Students need to learn their civics

Results are in from the 2010 NAEP civics assessment of 4th, 8th, and 12th graders, and they were not very encouraging. According to NAEP, the civics assessment measures “…the civics knowledge and skills that are crucial to the responsibilities of citizenship in America’s constitutional democracy.”

Overall, the results showed little improvement in students’ civic knowledge in skills since 2006.  Only our nation’s 4th graders scored significantly higher in 2010 than in 2006. Our 8th graders didn’t score significantly different, and our 12th graders performed significantly worse.

The only bright spots in the report were the facts that all racial groups (white, black, Hispanic, and Asian) scored significantly higher in 2010 than in 1998 and that the white-Hispanic achievement gap narrowed for all three grade levels when compared to 1998 and 2006 (except for the 4th grade between 2006 and 2010).

Taken together, the report shows that significant progress needs to be made in civics education so our students are better prepared to participate in our democracy. The foundation for participation is knowing how our government operates and knowing the procedures of how to actually participate. On both fronts, the NAEP results clearly show that too many of our students are lacking knowledge in these areas. Such lack of knowledge can have a detrimental impact on the future of our democracy.

Here are some of the major findings from the report:

Fourth Grade

  • Overall scores were significantly higher in 2010 (157) compared to 2006 (154) and 1998 (150).
  • Seven-seven percent of 4th graders scored at or above NAEP’s basic level.
    • For instance, this means they could at least recognize taxes as the main source of government funding.
  • Just 27 percent scored at or above NAEP’s proficient level.
    • Students at this level are able to identify one of the purposes of the U.S. Constitution.
  • NAEP reported that less than half the students assessed had teachers who emphasized to a moderate or large extent one of these topics: Politics and Government (42 percent), Foundations of U.S. Democracy (44 percent), The U.S. Constitution (39 percent), World Affairs (21 percent), or Roles of Citizens in U.S. Democracy (45 percent).
    • Students who had teachers who emphasized these topics to at least some extent typically scored higher in those areas.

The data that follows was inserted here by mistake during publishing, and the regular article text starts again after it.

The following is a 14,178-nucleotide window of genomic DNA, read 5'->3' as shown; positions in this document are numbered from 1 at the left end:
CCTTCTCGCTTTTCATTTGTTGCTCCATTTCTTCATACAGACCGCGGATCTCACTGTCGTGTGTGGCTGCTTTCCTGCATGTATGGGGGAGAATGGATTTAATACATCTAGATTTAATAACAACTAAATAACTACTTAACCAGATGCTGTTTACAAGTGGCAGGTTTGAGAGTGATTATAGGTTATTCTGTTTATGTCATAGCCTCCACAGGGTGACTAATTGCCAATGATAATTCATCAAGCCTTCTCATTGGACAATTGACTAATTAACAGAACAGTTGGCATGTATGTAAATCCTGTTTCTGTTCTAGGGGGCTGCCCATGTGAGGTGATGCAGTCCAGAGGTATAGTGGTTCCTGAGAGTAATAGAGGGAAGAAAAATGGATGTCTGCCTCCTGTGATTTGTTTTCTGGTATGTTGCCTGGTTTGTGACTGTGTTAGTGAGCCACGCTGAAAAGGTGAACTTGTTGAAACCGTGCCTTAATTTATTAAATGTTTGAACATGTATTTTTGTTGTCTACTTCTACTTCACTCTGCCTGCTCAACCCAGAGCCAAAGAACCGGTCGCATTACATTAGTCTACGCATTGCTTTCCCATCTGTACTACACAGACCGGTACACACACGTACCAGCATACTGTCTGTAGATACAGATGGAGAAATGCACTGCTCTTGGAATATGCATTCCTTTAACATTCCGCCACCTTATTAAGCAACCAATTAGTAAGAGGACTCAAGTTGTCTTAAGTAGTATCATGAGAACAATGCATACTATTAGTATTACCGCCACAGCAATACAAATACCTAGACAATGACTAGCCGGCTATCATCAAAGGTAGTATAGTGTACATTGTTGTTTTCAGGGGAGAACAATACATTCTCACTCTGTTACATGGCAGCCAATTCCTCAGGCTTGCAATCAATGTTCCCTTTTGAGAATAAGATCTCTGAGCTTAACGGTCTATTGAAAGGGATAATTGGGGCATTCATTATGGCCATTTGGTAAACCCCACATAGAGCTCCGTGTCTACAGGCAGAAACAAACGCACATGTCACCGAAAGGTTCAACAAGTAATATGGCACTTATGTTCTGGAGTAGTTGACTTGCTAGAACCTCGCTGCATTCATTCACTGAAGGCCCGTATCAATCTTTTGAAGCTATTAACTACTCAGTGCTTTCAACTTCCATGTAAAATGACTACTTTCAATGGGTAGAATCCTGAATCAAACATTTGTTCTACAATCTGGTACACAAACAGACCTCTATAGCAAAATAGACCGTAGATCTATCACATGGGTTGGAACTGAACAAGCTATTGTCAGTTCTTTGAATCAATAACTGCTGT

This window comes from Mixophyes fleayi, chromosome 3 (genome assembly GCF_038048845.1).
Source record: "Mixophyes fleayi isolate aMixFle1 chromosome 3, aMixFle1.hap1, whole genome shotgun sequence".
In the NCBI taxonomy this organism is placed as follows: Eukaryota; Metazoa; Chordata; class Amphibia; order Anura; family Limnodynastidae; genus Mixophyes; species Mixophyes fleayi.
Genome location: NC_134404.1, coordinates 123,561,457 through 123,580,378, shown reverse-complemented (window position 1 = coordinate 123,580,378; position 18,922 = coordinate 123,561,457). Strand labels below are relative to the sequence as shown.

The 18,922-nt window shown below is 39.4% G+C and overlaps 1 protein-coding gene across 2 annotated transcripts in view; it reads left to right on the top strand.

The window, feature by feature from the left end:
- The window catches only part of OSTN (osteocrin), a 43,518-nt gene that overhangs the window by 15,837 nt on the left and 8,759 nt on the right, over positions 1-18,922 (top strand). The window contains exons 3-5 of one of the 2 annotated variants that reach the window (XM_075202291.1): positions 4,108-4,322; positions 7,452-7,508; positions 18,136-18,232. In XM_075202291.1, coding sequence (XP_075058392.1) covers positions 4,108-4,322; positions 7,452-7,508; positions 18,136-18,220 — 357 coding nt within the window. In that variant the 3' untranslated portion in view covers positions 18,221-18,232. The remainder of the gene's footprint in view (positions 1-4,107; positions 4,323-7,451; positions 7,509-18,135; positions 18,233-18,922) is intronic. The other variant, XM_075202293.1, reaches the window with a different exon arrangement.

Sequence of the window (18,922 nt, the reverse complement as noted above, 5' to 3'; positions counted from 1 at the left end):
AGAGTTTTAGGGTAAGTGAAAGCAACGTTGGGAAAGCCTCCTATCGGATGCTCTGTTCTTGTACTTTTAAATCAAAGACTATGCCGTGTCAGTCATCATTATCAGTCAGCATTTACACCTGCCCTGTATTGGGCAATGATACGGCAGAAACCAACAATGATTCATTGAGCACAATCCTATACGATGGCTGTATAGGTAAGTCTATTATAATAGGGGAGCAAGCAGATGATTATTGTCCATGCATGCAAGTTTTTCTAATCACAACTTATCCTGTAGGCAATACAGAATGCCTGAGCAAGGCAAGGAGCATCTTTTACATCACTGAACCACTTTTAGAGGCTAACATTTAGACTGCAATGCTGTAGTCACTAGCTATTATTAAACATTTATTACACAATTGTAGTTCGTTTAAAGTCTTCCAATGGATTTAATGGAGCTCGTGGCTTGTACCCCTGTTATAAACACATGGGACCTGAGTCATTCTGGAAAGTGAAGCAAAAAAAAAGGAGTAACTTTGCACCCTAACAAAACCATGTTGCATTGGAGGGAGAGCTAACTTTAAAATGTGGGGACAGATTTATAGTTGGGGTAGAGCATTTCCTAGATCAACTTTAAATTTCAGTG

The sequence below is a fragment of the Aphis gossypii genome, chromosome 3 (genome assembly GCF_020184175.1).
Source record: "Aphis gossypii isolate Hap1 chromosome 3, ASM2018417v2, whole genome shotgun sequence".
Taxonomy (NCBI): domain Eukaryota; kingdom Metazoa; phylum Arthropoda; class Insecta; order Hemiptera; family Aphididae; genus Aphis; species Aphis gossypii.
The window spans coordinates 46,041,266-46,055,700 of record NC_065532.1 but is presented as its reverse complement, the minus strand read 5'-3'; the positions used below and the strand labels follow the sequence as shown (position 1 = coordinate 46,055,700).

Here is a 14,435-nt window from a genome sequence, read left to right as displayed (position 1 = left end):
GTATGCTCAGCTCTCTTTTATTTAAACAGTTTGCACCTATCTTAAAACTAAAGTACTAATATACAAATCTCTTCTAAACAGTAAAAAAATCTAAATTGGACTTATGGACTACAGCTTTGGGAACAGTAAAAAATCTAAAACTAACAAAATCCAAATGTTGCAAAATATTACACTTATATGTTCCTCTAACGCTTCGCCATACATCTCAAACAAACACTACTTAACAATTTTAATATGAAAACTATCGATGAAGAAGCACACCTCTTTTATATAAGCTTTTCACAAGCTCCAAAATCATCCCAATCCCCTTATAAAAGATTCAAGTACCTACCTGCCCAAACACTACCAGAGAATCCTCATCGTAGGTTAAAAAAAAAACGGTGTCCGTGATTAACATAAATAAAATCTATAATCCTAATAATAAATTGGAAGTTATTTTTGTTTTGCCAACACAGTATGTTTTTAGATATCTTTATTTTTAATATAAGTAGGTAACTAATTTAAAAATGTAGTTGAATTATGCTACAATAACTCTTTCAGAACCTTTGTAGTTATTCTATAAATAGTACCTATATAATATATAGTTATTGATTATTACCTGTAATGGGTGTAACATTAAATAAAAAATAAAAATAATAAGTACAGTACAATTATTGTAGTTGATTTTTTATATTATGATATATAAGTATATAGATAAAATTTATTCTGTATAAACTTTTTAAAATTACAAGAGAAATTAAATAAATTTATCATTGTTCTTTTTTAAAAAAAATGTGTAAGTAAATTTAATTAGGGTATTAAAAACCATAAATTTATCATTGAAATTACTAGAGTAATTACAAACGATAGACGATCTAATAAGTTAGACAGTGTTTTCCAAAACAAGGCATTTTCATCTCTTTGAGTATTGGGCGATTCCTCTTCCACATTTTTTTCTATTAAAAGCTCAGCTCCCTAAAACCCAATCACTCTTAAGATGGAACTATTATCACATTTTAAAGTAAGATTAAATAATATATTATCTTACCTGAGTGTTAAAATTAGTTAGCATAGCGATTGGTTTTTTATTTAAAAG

Eighth Grade 

  • Overall scores were not significantly different in 2010 (151) compared to 2006 (150) and 1998 (150).
  • Seven-two percent of 8th graders scored at or above NAEP’s basic level.
    • This means they could at least identify a right protected by the First Amendment.
  • Just 22 percent scored at or above NAEP’s proficient level.
    • Students at the proficient level could recognize a role performed by the Supreme Court.
  • The vast majority (85 percent) of 8th graders learned about civics in 2010. Those students who did scored 3 points higher than those students who did not learn about civics in the 8th grade.
    • The majority of 8th graders learned about the U.S. Constitution (82 percent), Congress (78 percent), How Laws are Made (70 percent), and Political Parties, Elections, and Voting (75 percent).
    • However, 8th graders were less likely to be taught about Other Countries’ Governments (40 percent) or International Organizations like the United Nations (33 percent).

Twelfth Grade

  • Overall scores were significantly lower in 2010 (148) compared to 2006 (151), but similar to 1998 (150).
  • Sixty-four percent of 12th graders scored at or above NAEP’s basic level.
    • At this level, they could interpret a political cartoon.
  • Just 24 percent scored at or above NAEP’s proficient level.
    • Students at this level are able to define the term “melting pot” and argue if it applies to the U.S.
  • Nearly all (97 percent) 12th graders studied civics or government in high school.
    • Those students who studied civics and government scored 16 points higher than students who did not.
  • Fewer students were taught the U.S. Constitution in 2010 (67 percent) than in 2006 (72 percent).
    • The majority of 12th graders learn about Congress (66 percent), How Laws are Made (61 percent), and Political Parties, Elections, and Voting (68 percent).
    • However, just as with 8th graders, 12th graders were less likely to be taught about Other Countries’ Governments (47 percent) or International Organizations like the United Nations (43 percent).

For more information on NAEP, read “The proficiency debate” at  www.centerforpubliceducation.org.

–Jim Hull

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